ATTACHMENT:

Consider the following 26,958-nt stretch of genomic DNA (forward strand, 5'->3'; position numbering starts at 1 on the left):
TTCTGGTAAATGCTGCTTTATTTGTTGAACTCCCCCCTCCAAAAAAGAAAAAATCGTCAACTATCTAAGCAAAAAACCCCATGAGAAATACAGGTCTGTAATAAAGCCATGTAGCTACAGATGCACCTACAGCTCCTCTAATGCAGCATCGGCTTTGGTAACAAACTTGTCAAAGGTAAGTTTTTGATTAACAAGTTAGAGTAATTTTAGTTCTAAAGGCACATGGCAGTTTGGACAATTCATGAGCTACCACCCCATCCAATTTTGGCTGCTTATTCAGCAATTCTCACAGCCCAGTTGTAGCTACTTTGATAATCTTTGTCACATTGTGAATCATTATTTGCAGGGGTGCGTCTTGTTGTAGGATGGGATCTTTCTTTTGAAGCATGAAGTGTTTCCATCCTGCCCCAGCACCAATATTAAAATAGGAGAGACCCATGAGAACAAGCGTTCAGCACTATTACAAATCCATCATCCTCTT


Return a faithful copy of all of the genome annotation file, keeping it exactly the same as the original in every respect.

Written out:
Consider the following 26,958-nt stretch of genomic DNA (forward strand, 5'->3'; position numbering starts at 1 on the left):
TTCTGGTAAATGCTGCTTTATTTGTTGAACTCCCCCCTCCAAAAAAGAAAAAATCGTCAACTATCTAAGCAAAAAACCCCATGAGAAATACAGGTCTGTAATAAAGCCATGTAGCTACAGATGCACCTACAGCTCCTCTAATGCAGCATCGGCTTTGGTAACAAACTTGTCAAAGGTAAGTTTTTGATTAACAAGTTAGAGTAATTTTAGTTCTAAAGGCACATGGCAGTTTGGACAATTCATGAGCTACCACCCCATCCAATTTTGGCTGCTTATTCAGCAATTCTCACAGCCCAGTTGTAGCTACTTTGATAATCTTTGTCACATTGTGAATCATTATTTGCAGGGGTGCGTCTTGTTGTAGGATGGGATCTTTCTTTTGAAGCATGAAGTGTTTCCATCCTGCCCCAGCACCAATATTAAAATAGGAGAGACCCATGAGAACAAGCGTTCAGCACTATTACAAATCCATCATCCTCTT